For all the hype about jobs and the booming (GDP) economy, the major portion of the retailer calendar around Christmas was a total bust. In many ways it was worse than last year, which emphasizes simply how the business “cycle” as it was understood in textbook economics no longer applies. The US economy, indeed the global economy as there are no idiosyncrasies in the globally financialized world, remains stubbornly captured by attrition.
Retail sales (ex autos) were barely 3% in December, still about half of what should mark the floor for an actual economic expansion. Taken as a unified calendar event, the core of Christmas shopping (subtracting both food sales and autos) was the third worst of this century, meaning 2014’s holiday season was only better than the two recession years.
Even adding back food sales only raises the comparisons slightly, indicating a primary reason why expansion hasn’t been a true recovery these past few years. The disparity here between auto and food sales at the margins and all the rest is an artifact of artificiality. There is clearly a bifurcation in economic terms, as those who are doing well can afford to eat out at expensive places and buy big ticket autos, especially luxury, but for all the rest there is nothing but gut-wrenching attrition.
That is where the elongated cycle originates, as the economy performs far less uniformly than in the past where this type of misallocation was less apparent. Unfortunately for those monetary adherents that believe in asset bubbles as something of an ingredient within “aggregate demand”, this is pretty conclusive evidence that spending for the sake of spending does not lead to more homogenous expansion. Instead, with stratification intensifying, the segments of the economy unreached by asset inflation and redistribution efforts are left to pay the price for the socialization of “fill in the troughs without shaving off the peaks.”
As you can plainly see in the charts above, those doing well enough because of redistribution are not enough of an offset to the far, far greater numbers increasingly left behind. That is how you get even online shopping faltering when it was fully expected to perform the role of economic savior (in terms of consumerism and retailer profits).
This is all undoubtedly nothing surprising for credit and funding markets that are increasingly pricing higher probabilities of an end to the elongation (and that’s not good). In other words, the dichotomy between growing pessimism in credit/funding and economists is due to the continued failure of the economy to produce what economists expect. For their part, economists at least acknowledge somewhat of past failures in expectations, as even the FOMC was forced to admit a distinct and clear lack of wage growth, instead relying solely on a major difference this year with GDP and the unemployment rate being significant and valid.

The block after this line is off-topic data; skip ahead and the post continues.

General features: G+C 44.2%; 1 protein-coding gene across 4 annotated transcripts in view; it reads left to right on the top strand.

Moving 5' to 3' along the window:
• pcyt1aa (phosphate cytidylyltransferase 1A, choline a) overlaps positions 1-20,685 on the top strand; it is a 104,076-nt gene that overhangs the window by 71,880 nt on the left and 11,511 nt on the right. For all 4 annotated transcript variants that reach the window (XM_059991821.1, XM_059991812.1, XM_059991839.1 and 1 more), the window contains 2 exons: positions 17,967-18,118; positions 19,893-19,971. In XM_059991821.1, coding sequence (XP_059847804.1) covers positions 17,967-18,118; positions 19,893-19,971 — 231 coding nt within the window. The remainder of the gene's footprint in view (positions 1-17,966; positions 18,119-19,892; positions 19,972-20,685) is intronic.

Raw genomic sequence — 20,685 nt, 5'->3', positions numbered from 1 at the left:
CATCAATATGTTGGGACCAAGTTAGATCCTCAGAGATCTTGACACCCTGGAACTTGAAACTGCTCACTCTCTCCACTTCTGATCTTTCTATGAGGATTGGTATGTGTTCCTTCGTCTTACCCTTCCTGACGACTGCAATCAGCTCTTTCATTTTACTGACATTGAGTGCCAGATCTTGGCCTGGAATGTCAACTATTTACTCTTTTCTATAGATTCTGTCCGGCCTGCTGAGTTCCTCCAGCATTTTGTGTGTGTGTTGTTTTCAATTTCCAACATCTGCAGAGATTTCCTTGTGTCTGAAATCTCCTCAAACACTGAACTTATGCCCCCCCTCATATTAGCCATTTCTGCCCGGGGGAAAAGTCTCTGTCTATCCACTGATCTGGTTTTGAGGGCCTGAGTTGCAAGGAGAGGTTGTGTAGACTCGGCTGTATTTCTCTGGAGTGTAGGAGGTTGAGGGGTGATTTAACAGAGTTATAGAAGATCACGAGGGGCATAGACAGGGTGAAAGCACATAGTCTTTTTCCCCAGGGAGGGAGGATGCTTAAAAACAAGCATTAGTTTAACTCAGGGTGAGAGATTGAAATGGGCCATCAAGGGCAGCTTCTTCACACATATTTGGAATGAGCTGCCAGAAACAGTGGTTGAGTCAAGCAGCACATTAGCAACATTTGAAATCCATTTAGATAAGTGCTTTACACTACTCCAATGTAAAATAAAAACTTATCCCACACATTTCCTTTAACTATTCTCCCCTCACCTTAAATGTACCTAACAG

As I said earlier this week, that means optimism about future wage growth is all that stands before an end to the recovery narrative.
But if you actually examine the pattern of major economic statistics against these spending figures there is even more reason to doubt future wage growth. As is completely well-known by now, the Establishment Survey has kicked into high gear in 2014, producing the best run in job growth since 1999. Yet, as you see plainly immediately above, what was once a relatively robust correlation between the Establishment Survey and actual spending no longer seems to apply. For the most part, the breakdown in the Establishment Survey against spending seems to have occurred sometime in 2013 (since jobs are a lagging indicator, the slowdown in 2012 should have shown up by Christmas 2013; instead the Establishment Survey simply parted company with retail sales and pretty much everything else).
So the one account upon which economists are placing the whole of the recovery, and to which they plead for “markets” to ignore everything else, doesn’t even make much sense in the manner it should most.
That can only mean that the jobs being created are so ridiculously low paying as to be essentially worthless in terms of economic and income circulation, or those jobs simply don’t exist. The behavior of the labor force itself, which amounts to a curiously high degree of economic apathy, concurs with probably more emphasis on the latter explanation (the jobs don’t exist).
If this dichotomy were limited to a much more condensed time period then it may not matter so much. However, I think, especially with December, that markets have simply given up waiting for the Establishment Survey to produce something other than glowing media reviews about an artificial or even imaginary economy that doesn’t exist anywhere else. The rest of the world has given up on the US “recovery” so it may just be a matter of time before the narrative falls apart in full and the revisions to the labor market are due.
In terms of future growth, this reductive holiday spending reality means more discounted goods into 2015 (“deflation” wholly apart from crude oil) and less robust ordering until laid up inventory clears. In other words, the winter is likely about to get much colder.